Rachael - posted on 02/07/2009 ( 2 moms have responded )




It is 3 days away from the 8th anniversary of my mom's death (February 10). I think this year the day will be better. I still allow myself one day to lock myself in the bathroom read notes, look at pictures and cards and cry until my head hurts....but I think the greif has subsided enough to start to rejoice in the memories I have of her and laugh more than cry! I still dread February though brings back a lot of bad memories also.

I think this next summer I am going to take my kids for the first time to visit her graveside unfortunately we moved and now live out of state (from where she was burried).

How does everyone else involve their kids' in remembering their parents? My son is two and didn't ever meet her but we talk about her a lot and show him pictures. Just curious how you keep the memories alive?


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Rachael - posted on 02/07/2009




Thanks, I appreciate your post...actually I can relate to you about the April 15/tax season....My mom's birthday is April 15!

Debbie - posted on 02/07/2009





Ironically, my mom's birthday and passing date are about 6 months apart. So, like you, I take 2 days a year to remember her and mourn: October 7 when she was born and April 15 when she died. The year she died, I actually worked in a CPA firm, and don't you know - the end of tax season is April 15! Every year I HATE the reminders that our tax filing deadline is approaching!

If you always share stories with your children from when YOU were a child (pictures and videos are great too), that helps a lot. It will help you heal more also. My best friend tells her daughter a story every night at bedtime about something from her childhood and makes sure to include information about her mom in the story. Recently, she's begun to write them down also so she doesn't have any "re-runs". :)

I can tell you from experience, though, it is difficult to make your mom see "real" to your children, no matter how hard you try. My dad's mother died of cancer before I was born - her death is actually the reason I was conceived. All my life, I had always heard stories about my grandmother, but never really felt like I knew her. (She died at 42 of ovarian cancer). I will never forget when my mother died at 44 of a heart attack, I cried to my father that "this isn't possible - she's too young!" and his response to me was simply: "That's what I said when my mother died".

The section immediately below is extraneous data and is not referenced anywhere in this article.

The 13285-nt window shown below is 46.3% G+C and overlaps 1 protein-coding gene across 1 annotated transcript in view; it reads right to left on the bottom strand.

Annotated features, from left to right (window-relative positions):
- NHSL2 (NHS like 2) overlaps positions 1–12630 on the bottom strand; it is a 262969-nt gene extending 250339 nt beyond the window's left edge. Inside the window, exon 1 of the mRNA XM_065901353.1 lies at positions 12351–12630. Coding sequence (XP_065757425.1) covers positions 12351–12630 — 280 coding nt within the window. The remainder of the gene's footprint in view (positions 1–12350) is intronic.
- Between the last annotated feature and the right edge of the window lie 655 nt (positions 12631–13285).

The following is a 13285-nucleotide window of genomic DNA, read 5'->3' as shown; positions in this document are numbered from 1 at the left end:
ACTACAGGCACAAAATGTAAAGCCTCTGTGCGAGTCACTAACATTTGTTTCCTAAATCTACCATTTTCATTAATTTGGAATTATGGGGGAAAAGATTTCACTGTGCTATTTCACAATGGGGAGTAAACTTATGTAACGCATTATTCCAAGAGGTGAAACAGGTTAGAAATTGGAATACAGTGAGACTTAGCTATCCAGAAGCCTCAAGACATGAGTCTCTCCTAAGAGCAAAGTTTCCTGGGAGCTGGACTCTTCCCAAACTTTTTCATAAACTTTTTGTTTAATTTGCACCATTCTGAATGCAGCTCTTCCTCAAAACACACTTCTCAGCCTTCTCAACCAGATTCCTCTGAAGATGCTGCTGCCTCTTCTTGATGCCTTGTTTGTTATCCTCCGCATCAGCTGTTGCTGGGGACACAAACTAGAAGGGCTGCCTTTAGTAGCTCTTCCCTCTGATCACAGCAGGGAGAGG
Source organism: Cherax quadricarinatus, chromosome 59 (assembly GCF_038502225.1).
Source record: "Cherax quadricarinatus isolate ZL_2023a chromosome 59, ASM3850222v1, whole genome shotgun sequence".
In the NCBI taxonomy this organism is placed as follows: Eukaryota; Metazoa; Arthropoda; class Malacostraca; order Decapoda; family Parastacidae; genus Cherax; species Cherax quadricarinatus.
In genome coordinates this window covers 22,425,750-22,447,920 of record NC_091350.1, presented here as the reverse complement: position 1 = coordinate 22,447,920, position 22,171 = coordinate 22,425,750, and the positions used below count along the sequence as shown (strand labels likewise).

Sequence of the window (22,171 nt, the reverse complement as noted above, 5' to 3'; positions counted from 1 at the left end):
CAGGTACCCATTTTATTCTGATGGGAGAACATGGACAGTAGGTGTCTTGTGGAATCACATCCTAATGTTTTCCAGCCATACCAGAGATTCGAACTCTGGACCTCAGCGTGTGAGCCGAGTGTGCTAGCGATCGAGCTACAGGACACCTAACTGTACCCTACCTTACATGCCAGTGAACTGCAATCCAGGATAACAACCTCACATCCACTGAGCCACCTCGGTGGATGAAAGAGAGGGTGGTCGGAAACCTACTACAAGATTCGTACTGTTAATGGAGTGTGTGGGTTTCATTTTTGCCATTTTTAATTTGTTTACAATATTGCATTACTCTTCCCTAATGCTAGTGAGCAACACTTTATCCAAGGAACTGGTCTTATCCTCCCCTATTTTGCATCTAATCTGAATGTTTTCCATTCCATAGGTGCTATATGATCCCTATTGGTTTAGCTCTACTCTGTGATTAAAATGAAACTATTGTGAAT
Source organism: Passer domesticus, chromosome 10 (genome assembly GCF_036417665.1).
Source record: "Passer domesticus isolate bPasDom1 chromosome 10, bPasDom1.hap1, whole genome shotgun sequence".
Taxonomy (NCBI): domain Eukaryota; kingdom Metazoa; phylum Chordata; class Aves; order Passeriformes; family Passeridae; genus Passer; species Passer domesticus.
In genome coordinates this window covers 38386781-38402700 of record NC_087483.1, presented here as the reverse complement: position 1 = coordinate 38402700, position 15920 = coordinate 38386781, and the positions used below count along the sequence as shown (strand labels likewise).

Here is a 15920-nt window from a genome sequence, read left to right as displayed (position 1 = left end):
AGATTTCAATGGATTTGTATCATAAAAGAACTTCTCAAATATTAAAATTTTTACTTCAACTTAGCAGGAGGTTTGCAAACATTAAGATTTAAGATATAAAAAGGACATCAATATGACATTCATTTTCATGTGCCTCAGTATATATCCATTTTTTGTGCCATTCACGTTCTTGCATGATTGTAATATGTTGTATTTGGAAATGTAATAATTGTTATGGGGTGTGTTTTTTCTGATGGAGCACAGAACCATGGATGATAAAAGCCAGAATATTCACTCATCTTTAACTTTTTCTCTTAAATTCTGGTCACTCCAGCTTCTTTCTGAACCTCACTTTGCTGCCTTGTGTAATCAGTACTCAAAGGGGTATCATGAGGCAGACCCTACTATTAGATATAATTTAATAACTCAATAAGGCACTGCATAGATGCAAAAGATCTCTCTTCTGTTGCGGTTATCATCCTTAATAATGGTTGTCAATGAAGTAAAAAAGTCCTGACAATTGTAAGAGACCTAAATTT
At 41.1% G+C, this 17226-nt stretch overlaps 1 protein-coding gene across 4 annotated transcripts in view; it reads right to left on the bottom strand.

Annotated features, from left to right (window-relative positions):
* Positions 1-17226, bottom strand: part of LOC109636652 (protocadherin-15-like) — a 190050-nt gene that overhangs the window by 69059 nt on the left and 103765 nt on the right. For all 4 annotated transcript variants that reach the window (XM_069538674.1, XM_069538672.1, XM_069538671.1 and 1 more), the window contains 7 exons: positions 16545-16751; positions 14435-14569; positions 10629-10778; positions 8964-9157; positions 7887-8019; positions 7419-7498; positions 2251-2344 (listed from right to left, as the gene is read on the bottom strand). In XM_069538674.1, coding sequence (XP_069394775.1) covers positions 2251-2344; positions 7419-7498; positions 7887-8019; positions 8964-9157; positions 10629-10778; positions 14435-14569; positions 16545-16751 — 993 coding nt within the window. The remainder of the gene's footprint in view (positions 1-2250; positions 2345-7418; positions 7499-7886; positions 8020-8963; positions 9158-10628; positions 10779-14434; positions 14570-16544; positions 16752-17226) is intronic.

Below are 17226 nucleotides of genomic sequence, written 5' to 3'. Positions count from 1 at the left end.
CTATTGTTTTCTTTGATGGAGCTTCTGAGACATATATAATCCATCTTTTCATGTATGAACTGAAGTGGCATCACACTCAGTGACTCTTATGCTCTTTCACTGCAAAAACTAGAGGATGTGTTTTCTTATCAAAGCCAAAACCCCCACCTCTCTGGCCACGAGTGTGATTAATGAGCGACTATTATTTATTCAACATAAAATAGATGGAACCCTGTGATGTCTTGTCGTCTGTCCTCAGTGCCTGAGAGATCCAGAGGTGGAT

At that moment, I realized that my "grandmother" was REAL! She was not like George Washington, or Abe Lincoln or people that we hear about in name and don't really "know". She WAS a real living, breathing, loving woman with a son who became my father. I listened to stories about her MUCH differently after that day, I can tell you.

I've also come to realize that "keeping my mother alive" to my children is a myth - I'm not doing that for them, I did it for me - and for her. Unfortunately, that is the difference between "ancestors" and "grandparents" - the first ones you know in name and connection, the second ones you know in your memories and your heart. It was a tough reality for me (my mother never got to even see my 2 daughters) that to my kids, my mom was just an "ancestor" - thankfully, their other grandmother was around and has also remembered my mother in stories to my children, which made me feel wonderful. I don't say this to sound depressing, I just wanted to share my experiences. If you relate your stories to your kids from "when I was young, I did x to/with my mom..." then they will enjoy those stories, but in some ways, they're still more "real" to you..... Here's to many tissues on the 10th...

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